Older adults with limited life expectancy are just as likely to undergo colorectal cancer (CRC) screening as those with longer life expectancy, a new study shows.
Researchers used national survey data to estimate the prevalence and factors associated with CRC screening in 25,888 community-dwelling adults aged 65-84 according to their predicted 10-year mortality risk.
They estimated 10-year mortality risk using a validated index. From the lowest to highest quintiles, mortality risk was 12%, 24%, 39%, 58%, and 79%, respectively.
Investigators determined the proportion of screening performed in adults with life expectancy less than 10 years, defined as 10-year mortality risk ≥ 50% (ie, quintiles 4 and 5).
In this cohort of older adults previously not up to date with CRC screening, the overall prevalence of past-year screening was 38.5%.
The prevalence of past-year CRC screening decreased with advancing age but did not differ significantly by 10-year mortality risk. From lowest to highest quintile, prevalence was 39.5%, 40.6%, 38.7%, 36.4%, and 35.4%, respectively.
The likelihood of CRC screening did not differ between adults in the lowest vs highest quintile of 10-year mortality risk (adjusted odds ratio, 1.05).
More than one quarter (27.9%) of past-year screening occurred in adults with life expectancy less than 10 years, and 50.7% of adults aged 75-84 years had life expectancy less than 10 years at the time of screening.
Paradoxically, the prevalence of invasive screening increased with lowered life expectancy among adults aged 70-79 years.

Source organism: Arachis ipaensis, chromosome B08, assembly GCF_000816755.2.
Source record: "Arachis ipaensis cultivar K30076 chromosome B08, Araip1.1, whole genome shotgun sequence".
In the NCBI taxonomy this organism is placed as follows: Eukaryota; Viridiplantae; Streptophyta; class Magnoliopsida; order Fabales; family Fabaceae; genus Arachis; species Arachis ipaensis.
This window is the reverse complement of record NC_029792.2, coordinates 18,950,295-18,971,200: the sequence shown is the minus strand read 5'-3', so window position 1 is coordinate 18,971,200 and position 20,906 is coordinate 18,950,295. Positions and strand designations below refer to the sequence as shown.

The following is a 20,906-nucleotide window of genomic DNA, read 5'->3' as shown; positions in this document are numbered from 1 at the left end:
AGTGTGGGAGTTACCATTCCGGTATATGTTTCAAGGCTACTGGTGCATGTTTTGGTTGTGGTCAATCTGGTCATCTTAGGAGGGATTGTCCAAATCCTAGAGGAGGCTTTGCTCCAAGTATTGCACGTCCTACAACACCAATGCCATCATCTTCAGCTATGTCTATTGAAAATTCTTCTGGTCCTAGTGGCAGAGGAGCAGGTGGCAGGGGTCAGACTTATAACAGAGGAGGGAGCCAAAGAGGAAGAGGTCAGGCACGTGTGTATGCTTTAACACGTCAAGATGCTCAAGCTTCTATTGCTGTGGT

“Our results suggest that health status and life expectancy may be overlooked in current CRC screening programs, and personalized screening incorporating individual life expectancy may improve the value of screening,” the authors write.
The study, with first author Po-Hong Liu, MD, MPH, Division of Digestive and Liver Diseases, University of Texas Southwestern Medical Center, Dallas, was published online October 2 in the American Journal of Gastroenterology.
The survey data were self-reported and were not validated by medical records. The data did not include information to identify individuals who were at higher risk for CRC or to trace prior CRC screening history. It was not possible to reliably classify test indication (screening vs surveillance vs diagnostic).
The study was supported by the National Institutes of Health. One author disclosed serving as a consultant or on advisory boards for Exact Sciences, Universal Dx, Roche, and Freenome. Another disclosed consulting for Freenome.
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Publish date : 2023-10-22 01:53:48
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